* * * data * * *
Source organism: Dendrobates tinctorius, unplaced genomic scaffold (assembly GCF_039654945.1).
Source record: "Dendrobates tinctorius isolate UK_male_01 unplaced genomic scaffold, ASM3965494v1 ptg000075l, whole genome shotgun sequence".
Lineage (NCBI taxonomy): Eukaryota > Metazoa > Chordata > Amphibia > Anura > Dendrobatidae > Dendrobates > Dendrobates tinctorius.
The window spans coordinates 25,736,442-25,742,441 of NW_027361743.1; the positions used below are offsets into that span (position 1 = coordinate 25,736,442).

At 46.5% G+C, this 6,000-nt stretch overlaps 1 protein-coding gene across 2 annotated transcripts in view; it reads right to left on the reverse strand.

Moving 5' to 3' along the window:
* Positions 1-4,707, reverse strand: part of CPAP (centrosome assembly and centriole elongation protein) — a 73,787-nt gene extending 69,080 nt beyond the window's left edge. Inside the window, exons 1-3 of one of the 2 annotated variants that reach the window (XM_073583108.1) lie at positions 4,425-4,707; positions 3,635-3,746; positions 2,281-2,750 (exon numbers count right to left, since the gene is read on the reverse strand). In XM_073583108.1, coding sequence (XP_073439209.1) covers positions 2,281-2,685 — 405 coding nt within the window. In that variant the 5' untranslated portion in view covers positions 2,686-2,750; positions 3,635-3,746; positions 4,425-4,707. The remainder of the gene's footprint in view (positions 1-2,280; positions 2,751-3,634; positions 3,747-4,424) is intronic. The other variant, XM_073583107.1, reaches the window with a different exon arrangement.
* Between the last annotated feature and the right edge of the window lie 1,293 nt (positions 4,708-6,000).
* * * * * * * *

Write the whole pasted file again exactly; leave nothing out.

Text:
Source organism: Dendrobates tinctorius, unplaced genomic scaffold (assembly GCF_039654945.1).
Source record: "Dendrobates tinctorius isolate UK_male_01 unplaced genomic scaffold, ASM3965494v1 ptg000075l, whole genome shotgun sequence".
Lineage (NCBI taxonomy): Eukaryota > Metazoa > Chordata > Amphibia > Anura > Dendrobatidae > Dendrobates > Dendrobates tinctorius.
The window spans coordinates 25,736,442-25,742,441 of NW_027361743.1; the positions used below are offsets into that span (position 1 = coordinate 25,736,442).

At 46.5% G+C, this 6,000-nt stretch overlaps 1 protein-coding gene across 2 annotated transcripts in view; it reads right to left on the reverse strand.

Moving 5' to 3' along the window:
* Positions 1-4,707, reverse strand: part of CPAP (centrosome assembly and centriole elongation protein) — a 73,787-nt gene extending 69,080 nt beyond the window's left edge. Inside the window, exons 1-3 of one of the 2 annotated variants that reach the window (XM_073583108.1) lie at positions 4,425-4,707; positions 3,635-3,746; positions 2,281-2,750 (exon numbers count right to left, since the gene is read on the reverse strand). In XM_073583108.1, coding sequence (XP_073439209.1) covers positions 2,281-2,685 — 405 coding nt within the window. In that variant the 5' untranslated portion in view covers positions 2,686-2,750; positions 3,635-3,746; positions 4,425-4,707. The remainder of the gene's footprint in view (positions 1-2,280; positions 2,751-3,634; positions 3,747-4,424) is intronic. The other variant, XM_073583107.1, reaches the window with a different exon arrangement.
* Between the last annotated feature and the right edge of the window lie 1,293 nt (positions 4,708-6,000).